Dems: No pressure to declare Senate candidateAlthough the Democratic-NPL Party convention is little more than two months away, North Dakota Democrats said there isn’t any pressure for a candidate to come forth for the U.S. Senate race.
By: By Kristen M. Daum, Forum Communications Co. , The Jamestown Sun
Although the Democratic-NPL Party convention is little more than two months away, North Dakota Democrats said there isn’t any pressure for a candidate to come forth for the U.S. Senate race.
The state convention in Fargo is slated for the last weekend in March — one week after Republicans meet in Grand Forks to endorse their nominee between declared candidates Gov. John Hoeven and Paul Sorum, a Fargo architect and business consultant.
“I don’t think we feel any pressure or any rush to get a candidate on our side,” said Joe Aronson, executive director of the Democratic-NPL Party. “We’ll wait and see who gets out there. Obviously, it’s a big decision on whether to run for the United States Senate, so we’re fine with folks taking their time to make that decision.”
It’s no secret that one name is offered first and overwhelmingly among state Democrats as the best potential candidate to challenge the energized Republicans: Heidi Heitkamp.
Heitkamp, former North Dakota attorney general, previously challenged and lost to Hoeven in the 2000 governor’s race.
She hasn’t said anything publically about a possible Senate candidacy since releasing a statement two weeks ago, after incumbent Sen. Byron Dorgan shocked Democrats with the news of his retirement at the end of this year.
At that time, Heitkamp acknowledged she is considering her options but said, “It is extremely premature for anyone to say that my decision is close to being made.”
Heitkamp has not returned phone calls or responded to e-mails sent by The Forum seeking comment.
Heitkamp’s brother, Joel, said Wednesday: “It’s going to take some time” before his older sister announces her intentions.
“She and I have done some talking about it, and I can honestly tell you that no decision has been made,” said Heitkamp, who is a Fargo radio talk-show host and former state legislator.
Democratic-NPL Party Chairman Mark Schneider said Heidi Heitkamp is weighing her options and taking advice from those closest to her as she decides how to move forward.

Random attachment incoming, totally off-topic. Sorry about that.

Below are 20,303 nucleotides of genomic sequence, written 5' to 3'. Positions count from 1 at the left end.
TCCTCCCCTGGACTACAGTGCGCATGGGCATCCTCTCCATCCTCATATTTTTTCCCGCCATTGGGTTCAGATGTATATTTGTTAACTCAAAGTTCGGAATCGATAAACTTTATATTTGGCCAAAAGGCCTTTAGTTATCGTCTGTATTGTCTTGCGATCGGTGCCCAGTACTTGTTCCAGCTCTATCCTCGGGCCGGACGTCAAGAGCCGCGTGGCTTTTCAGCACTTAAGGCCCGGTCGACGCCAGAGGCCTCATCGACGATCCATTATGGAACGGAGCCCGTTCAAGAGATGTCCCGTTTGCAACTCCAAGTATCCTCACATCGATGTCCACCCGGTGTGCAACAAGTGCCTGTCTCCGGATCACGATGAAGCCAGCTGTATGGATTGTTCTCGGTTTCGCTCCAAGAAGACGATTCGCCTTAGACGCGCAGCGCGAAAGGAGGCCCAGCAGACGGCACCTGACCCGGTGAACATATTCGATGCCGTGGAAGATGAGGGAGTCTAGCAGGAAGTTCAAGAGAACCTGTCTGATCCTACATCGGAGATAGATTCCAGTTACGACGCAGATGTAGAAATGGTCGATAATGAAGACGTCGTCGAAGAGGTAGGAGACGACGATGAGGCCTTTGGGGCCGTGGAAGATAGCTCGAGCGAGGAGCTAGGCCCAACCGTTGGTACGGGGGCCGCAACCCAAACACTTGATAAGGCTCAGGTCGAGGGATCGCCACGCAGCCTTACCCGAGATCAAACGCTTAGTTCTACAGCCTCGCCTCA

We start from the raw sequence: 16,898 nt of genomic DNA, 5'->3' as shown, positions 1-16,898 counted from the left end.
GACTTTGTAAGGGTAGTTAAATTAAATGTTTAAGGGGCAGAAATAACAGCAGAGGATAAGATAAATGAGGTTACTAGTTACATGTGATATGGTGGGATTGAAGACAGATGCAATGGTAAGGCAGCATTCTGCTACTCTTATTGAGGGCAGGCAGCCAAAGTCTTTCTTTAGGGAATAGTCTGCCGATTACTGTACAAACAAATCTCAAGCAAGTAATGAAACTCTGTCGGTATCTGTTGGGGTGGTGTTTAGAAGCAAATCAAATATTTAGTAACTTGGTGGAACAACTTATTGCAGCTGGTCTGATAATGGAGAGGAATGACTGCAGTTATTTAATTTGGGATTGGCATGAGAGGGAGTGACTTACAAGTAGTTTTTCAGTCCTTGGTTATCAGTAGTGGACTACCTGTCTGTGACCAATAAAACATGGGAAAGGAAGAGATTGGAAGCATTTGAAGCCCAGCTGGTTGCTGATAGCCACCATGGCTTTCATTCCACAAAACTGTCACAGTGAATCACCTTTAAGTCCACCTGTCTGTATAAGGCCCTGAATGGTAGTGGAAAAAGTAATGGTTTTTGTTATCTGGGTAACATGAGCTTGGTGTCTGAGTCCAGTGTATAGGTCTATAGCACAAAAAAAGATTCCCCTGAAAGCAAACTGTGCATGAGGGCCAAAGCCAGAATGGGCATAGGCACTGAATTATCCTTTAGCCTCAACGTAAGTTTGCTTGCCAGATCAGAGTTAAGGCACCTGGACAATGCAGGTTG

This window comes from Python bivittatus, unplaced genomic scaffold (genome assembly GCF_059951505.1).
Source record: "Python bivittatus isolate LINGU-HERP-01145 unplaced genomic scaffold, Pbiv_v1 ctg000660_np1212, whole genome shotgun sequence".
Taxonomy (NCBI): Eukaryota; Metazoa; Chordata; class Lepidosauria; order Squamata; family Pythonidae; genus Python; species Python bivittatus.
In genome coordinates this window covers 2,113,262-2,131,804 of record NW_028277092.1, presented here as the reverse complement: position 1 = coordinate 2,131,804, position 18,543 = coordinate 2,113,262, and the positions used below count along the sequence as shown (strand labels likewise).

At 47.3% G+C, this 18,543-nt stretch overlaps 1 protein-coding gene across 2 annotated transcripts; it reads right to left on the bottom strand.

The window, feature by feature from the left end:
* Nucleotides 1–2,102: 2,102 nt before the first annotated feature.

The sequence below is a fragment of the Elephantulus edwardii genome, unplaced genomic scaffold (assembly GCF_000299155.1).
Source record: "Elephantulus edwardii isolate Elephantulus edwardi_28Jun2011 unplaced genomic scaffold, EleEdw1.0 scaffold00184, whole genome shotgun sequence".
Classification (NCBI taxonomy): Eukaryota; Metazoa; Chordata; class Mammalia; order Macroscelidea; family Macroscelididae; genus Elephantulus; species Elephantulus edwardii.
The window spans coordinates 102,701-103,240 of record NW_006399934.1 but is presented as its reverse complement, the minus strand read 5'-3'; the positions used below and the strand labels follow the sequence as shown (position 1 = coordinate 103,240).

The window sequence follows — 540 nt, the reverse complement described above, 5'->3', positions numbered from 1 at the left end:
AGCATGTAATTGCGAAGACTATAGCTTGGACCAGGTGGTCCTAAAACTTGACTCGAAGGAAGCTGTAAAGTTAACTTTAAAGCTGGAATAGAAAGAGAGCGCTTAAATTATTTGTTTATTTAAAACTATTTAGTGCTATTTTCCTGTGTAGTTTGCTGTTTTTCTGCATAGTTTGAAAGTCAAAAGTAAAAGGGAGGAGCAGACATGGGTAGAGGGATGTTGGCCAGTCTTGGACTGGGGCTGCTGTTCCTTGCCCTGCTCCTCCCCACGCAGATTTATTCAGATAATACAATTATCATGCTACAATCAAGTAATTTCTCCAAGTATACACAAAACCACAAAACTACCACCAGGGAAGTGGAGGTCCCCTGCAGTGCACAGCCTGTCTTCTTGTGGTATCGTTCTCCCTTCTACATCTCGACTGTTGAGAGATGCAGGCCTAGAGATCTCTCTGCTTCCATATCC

“She will make a decision in due course,” Schneider said. “Heidi is well aware of the timing involved, and in reality, there is no immediate concern to announce this week or next week. There’s time there.”
“And, we know that Heidi will make her choices in a time frame that will allow us to have other qualified candidates step forward if she decides not to run,” Schneider added, “but I’m confident that she will (run).”
The general consensus among North Dakota Democrats seems to be: Wait for Heitkamp’s decision before any candidate declares.
Still, that doesn’t prevent speculation about who might be the Democrats’ next choice if Heitkamp doesn’t run.
Top names mentioned include Heitkamp’s brother, Joel, Dorgan’s state director, Pam Gulleson, and former secretary of state candidate Kristin Hedger of Bismarck.
All three confirmed they are considering a Senate bid but want to know what Heidi Heitkamp decides first.
“I think it’s her race to run,” Joel Heitkamp said. “Everybody after Heidi is a little bit further long shot, but I think she truly knows the story of how to win.”
“I think she would give John Hoeven a race like he’s never had before, and she’d make sure he knows that this isn’t just a coronation,” he added.
Beyond the likely Democratic contenders, other names offered include:
* Scott Stofferahn, Sen. Kent Conrad’s eastern state director.
* Ryan Taylor, a rancher and state senator from Towner.
* Mac Schneider, a Grand Forks attorney and state senator (who also is Mark Schneider’s son).
* Jasper Schneider, the state director for USDA Rural Development and a former state legislator (who is Mark Schneider’s nephew).
Those four said they were flattered to be mentioned but aren’t looking toward a Senate bid.
“I wouldn’t say that I am considering it at this point,” Stofferahn said. “Never say never, but at this point, I’ve got other things that are more important for me and for the (Conrad) office here.”
Meanwhile, state and national Republicans have showered Hoeven with support for his campaign – with the Senate Republican leader promising earlier this week in Fargo to appoint Hoeven to influential committees if he’s elected.
State Democrats have a message for GOP party leaders: Not so fast.
“Arrogance seems to be reigning supreme in the Republican Party and that kind of arrogance will be their downfall,” Mark Schneider said. “The independent-minded voter in North Dakota is not going to want to be told: No. 1, how to vote, and No. 2, that it doesn’t matter anyway because the election is already in the bag.”
State GOP Party Chairman Gary Emineth said what Democrats mistake as arrogance is really a “giddiness” and “euphoria” at the chance of taking back up to two of the three delegation seats, which have been solidly Democratic for more than 20 years.
“It’s been a challenge for so long,” Emineth said. “We’ve had good candidates, but we’ve never been in a position like we are today to actually win one and possibly two seats. We, as Republicans, are giddy at the prospect.”
Kristen Daum is a reporter at The Forum of Fargo-Moorhead, which is owned by Forum Communications Co.